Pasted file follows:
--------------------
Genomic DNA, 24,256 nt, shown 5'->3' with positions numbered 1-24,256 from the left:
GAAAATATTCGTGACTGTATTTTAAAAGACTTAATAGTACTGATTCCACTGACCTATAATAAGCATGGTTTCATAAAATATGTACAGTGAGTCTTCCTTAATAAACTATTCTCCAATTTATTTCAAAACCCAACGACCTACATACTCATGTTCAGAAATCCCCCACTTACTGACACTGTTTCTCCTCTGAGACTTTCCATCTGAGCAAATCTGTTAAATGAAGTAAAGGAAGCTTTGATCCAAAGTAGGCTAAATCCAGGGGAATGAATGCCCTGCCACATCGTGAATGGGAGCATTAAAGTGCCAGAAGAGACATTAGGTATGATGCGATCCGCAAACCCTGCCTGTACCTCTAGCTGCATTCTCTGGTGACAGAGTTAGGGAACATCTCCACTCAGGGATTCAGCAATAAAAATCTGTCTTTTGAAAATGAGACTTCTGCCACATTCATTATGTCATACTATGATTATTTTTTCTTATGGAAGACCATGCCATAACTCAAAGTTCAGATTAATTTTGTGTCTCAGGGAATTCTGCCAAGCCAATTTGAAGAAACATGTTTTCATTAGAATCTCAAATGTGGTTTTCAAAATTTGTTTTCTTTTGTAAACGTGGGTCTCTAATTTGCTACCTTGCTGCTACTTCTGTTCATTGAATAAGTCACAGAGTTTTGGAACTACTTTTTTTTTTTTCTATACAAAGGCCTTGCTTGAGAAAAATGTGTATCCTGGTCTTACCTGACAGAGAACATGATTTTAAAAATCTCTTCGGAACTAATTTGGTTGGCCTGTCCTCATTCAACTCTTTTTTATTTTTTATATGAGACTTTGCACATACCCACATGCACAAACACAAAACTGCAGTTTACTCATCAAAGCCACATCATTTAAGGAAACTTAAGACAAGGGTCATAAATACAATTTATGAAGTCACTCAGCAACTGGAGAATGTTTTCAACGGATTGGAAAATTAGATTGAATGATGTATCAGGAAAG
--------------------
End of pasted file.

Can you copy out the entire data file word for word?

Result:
Genomic DNA, 24,256 nt, shown 5'->3' with positions numbered 1-24,256 from the left:
GAAAATATTCGTGACTGTATTTTAAAAGACTTAATAGTACTGATTCCACTGACCTATAATAAGCATGGTTTCATAAAATATGTACAGTGAGTCTTCCTTAATAAACTATTCTCCAATTTATTTCAAAACCCAACGACCTACATACTCATGTTCAGAAATCCCCCACTTACTGACACTGTTTCTCCTCTGAGACTTTCCATCTGAGCAAATCTGTTAAATGAAGTAAAGGAAGCTTTGATCCAAAGTAGGCTAAATCCAGGGGAATGAATGCCCTGCCACATCGTGAATGGGAGCATTAAAGTGCCAGAAGAGACATTAGGTATGATGCGATCCGCAAACCCTGCCTGTACCTCTAGCTGCATTCTCTGGTGACAGAGTTAGGGAACATCTCCACTCAGGGATTCAGCAATAAAAATCTGTCTTTTGAAAATGAGACTTCTGCCACATTCATTATGTCATACTATGATTATTTTTTCTTATGGAAGACCATGCCATAACTCAAAGTTCAGATTAATTTTGTGTCTCAGGGAATTCTGCCAAGCCAATTTGAAGAAACATGTTTTCATTAGAATCTCAAATGTGGTTTTCAAAATTTGTTTTCTTTTGTAAACGTGGGTCTCTAATTTGCTACCTTGCTGCTACTTCTGTTCATTGAATAAGTCACAGAGTTTTGGAACTACTTTTTTTTTTTTCTATACAAAGGCCTTGCTTGAGAAAAATGTGTATCCTGGTCTTACCTGACAGAGAACATGATTTTAAAAATCTCTTCGGAACTAATTTGGTTGGCCTGTCCTCATTCAACTCTTTTTTATTTTTTATATGAGACTTTGCACATACCCACATGCACAAACACAAAACTGCAGTTTACTCATCAAAGCCACATCATTTAAGGAAACTTAAGACAAGGGTCATAAATACAATTTATGAAGTCACTCAGCAACTGGAGAATGTTTTCAACGGATTGGAAAATTAGATTGAATGATGTATCAGGAAAG